One of my favorite things to do at work is to go through old photos. There is something exciting about seeing how life used to be. Sometimes, just looking at old photos give you more of the story than simply a picture of great-grandma or great-grandpa looking sternly into the camera. What’s going on in the background? In old photos, sometimes everyday life photobombs the main subject. We can learn so much just by looking at these pictures.
So, where did I discover my love for old photographs? It’s all due to my family. Back when I was a kid, cameras required film rather than simply a phone. While more pictures are probably taken today than ever before, most are throwaway shots that only grace the pages of Facebook or Instagram. In 10, 20, 30 years or more from now, where will these pictures be? In the meantime, those of us who lived through the generations of film will have real, physical photos to thumb through.
There used to be a box in my parent’s closet that was full of family photos. It was a whole gamut of pictorial history of our family. There were some from before I was born, going through to the new millennium. Occasionally, I would ask Mom or Dad if we could get the pictures out and look through them. So, out would come the box, and into the middle of the living room it would come. We’d pull out an envelope that Mom had so carefully labelled with dates (and sometimes places).
It’s special to look through those old pictures. Seeing glimpses of times you can’t quite remember fill our head with questions. Why were we at Grandma’s house? Well, we lived there. Where was grandma? Arizona. I always asked lots of questions. There is no better way to learn your family history.
It was a fairly large box. My family liked taking pictures, apparently. They took snaps of everything. My Dad liked shots of his cars and motorcycles. Mom took everything else. We could spend a couple hours on a weekend evening looking through all of them. It was a special family event.
Several years ago while my parents were in Florida, a screw got caught in the bottom of the sump pump in their basement. There were a couple inches of water on the floor when they came home. I had just been over there checking a couple days before and there was no water. In those two days, the basement flooded with that little bit of water. Guess what got wet? Our family photos.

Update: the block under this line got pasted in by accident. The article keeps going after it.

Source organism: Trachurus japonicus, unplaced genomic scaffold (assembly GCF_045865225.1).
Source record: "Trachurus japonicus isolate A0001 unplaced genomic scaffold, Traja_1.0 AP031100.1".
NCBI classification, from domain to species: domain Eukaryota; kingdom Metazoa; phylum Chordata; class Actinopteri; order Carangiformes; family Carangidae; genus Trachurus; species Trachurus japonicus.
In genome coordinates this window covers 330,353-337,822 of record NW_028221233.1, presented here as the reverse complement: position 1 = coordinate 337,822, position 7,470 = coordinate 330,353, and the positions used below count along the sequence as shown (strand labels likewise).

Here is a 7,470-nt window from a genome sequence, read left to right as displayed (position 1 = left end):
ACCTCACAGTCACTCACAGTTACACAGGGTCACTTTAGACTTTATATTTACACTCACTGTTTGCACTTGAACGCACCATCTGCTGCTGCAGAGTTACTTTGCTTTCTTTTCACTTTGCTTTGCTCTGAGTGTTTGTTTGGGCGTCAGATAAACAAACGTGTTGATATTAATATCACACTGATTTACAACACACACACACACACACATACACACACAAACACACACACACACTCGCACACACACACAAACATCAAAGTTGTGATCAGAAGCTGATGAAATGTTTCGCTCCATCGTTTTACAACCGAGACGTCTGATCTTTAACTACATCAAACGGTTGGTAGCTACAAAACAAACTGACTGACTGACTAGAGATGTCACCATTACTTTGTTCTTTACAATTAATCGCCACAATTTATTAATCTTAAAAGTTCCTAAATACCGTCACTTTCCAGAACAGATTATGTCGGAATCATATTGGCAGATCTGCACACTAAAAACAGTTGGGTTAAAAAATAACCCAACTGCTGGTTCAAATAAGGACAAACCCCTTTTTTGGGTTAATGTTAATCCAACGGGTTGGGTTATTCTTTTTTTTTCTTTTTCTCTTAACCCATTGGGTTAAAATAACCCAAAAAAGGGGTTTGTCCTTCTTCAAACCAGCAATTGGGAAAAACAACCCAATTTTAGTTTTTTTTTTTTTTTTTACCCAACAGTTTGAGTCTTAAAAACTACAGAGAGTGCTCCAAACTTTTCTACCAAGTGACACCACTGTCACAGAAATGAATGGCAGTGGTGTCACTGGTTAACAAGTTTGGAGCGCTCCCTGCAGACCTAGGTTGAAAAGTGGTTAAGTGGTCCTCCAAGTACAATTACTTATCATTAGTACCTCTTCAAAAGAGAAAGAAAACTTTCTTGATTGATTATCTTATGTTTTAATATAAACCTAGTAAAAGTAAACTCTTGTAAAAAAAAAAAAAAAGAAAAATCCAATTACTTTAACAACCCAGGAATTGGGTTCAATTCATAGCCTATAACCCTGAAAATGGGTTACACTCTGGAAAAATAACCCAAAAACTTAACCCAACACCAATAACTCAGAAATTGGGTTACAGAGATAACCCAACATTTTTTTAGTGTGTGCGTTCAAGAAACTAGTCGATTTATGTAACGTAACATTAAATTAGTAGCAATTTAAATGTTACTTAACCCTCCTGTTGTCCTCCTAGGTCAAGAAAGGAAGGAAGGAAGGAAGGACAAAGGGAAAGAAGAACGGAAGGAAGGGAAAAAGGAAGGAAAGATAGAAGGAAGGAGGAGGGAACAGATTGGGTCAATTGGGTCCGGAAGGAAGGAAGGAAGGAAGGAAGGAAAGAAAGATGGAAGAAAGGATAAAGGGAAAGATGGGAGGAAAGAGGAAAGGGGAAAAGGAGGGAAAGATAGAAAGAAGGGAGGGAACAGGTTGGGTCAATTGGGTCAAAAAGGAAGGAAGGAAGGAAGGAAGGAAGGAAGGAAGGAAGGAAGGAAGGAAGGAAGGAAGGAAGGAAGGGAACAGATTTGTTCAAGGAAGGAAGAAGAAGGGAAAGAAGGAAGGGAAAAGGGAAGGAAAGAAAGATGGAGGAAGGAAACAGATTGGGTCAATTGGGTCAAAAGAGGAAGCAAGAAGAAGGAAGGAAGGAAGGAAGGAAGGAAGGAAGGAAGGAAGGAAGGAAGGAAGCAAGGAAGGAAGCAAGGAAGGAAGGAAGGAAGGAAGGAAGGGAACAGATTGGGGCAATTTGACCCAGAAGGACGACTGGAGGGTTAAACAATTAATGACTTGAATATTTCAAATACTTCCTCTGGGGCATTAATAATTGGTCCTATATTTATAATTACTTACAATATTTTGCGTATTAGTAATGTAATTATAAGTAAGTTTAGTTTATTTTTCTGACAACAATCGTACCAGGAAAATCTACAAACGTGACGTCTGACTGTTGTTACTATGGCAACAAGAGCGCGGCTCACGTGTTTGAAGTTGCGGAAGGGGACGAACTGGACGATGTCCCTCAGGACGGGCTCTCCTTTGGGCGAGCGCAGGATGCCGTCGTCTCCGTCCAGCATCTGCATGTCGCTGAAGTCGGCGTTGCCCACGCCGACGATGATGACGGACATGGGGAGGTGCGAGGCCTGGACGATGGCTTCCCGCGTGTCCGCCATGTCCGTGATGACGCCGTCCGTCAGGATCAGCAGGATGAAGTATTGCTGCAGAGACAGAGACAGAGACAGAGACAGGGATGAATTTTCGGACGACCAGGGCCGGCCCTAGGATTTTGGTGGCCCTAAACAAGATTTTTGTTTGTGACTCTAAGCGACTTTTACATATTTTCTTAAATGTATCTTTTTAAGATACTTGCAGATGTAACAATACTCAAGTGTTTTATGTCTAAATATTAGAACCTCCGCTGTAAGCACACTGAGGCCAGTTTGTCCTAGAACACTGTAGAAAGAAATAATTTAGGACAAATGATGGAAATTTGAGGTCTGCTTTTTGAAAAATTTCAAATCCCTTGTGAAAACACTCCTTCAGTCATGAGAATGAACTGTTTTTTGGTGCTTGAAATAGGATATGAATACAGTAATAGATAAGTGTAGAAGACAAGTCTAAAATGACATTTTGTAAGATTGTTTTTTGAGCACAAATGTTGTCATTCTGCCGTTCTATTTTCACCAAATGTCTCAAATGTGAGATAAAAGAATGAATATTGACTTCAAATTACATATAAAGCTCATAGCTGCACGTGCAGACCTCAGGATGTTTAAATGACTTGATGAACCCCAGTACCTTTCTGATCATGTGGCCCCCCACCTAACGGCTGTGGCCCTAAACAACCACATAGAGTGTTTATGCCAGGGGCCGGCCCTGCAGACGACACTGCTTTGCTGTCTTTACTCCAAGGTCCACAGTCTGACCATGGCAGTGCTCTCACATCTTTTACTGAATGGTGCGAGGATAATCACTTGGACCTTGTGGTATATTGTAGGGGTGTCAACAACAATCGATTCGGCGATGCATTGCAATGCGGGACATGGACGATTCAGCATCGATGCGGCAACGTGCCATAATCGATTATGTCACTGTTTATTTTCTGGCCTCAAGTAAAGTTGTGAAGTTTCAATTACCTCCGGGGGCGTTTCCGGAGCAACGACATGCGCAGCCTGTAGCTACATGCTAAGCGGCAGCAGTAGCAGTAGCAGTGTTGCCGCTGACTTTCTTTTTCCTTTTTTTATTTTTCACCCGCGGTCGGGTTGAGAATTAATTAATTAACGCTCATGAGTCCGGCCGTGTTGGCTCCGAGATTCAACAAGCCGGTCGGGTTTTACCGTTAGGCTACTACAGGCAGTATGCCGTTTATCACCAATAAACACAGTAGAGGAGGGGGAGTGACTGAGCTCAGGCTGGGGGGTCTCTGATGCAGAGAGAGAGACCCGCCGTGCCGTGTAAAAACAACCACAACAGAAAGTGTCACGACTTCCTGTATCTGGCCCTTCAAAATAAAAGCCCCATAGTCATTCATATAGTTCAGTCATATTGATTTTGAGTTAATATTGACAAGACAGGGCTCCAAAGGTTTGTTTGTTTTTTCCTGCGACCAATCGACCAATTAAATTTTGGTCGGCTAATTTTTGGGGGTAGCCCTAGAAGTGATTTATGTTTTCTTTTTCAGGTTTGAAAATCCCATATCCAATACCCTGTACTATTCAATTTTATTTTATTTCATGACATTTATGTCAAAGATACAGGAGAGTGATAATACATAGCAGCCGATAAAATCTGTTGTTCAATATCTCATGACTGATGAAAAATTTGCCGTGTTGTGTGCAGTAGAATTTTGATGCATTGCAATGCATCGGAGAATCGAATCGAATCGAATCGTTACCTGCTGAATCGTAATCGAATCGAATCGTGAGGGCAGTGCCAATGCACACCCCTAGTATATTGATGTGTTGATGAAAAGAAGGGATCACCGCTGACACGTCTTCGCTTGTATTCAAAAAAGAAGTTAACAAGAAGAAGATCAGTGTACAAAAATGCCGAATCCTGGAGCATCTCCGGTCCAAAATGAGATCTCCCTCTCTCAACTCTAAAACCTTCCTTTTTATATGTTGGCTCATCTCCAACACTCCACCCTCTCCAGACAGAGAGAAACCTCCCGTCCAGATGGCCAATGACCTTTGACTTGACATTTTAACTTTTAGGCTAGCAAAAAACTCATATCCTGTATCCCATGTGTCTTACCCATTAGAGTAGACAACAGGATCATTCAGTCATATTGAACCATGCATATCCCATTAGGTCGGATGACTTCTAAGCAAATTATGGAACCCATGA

We were all devastated. Most of the pictures were ruined. It was like ripping our history apart. Luckily, the negatives were salvageable. They were all given to me. I have a scanner that can make them back into photographs. I haven’t done it yet. It’s a time consuming project that I may do in little bursts as I find the time. Again, though, we are back to a digital medium. We’ve lost the old photos, with that distinct smell and physical reality. Maybe someday, I will not only scan the negatives, but also take them to be reprinted. It would have to be a few at a time. Otherwise it would be really expensive. However, our family heirlooms are more than worth it.
When my grandmother died, I was given the negatives from her house too. Very rarely, we would pull out the screen and the slide projector and look at slides from when my mother and her brothers were growing up. They were always so interesting. Views from around the outside of the house changed so dramatically from what seemed to us as kids as an unchanging display. The long view of the history of the family was just as fascinating. Again, someday, I will have to work on getting those negatives remade. She has some of those disk-camera negatives that will have to go to a place like Delaware Camera to be reproduced. The older ones are by far the most interesting ones.
One of the nicest things about having the physical photos is that you can label them for future generations. Now, if I can get the pictures scanned, we can plan a family gathering so that some of the stuff I’m unfamiliar with can be labeled, especially the oldest ones from my grandmother’s house. I would hate to lose all that vital information.
So, here’s the public service announcement segment of this week’s “Reminiscing.” If you have old photos hanging around the house, or at your Mom and Dad’s or grandparent’s house, please make sure they are stored safely. And please, please make sure they are labeled. If they are already labeled, make sure they have the person’s name on them. Aunt Tilly will mean nothing to future generations. Mark them “Matilda Smith, sister of….” This will give later generations a frame of reference.
All pictures are important, even the ones of gardens or parades. They help set the stage of what our family members were doing at certain times in their lives. That is as equally as important as the photos themselves.
So, now it’s up to you to invite the kids over, pull out the old albums and have a family moment. It really is a lot of fun.
Craig Bacon is just as guilty as everybody else of not printing out his digital photos. He needs to work on that and do it right.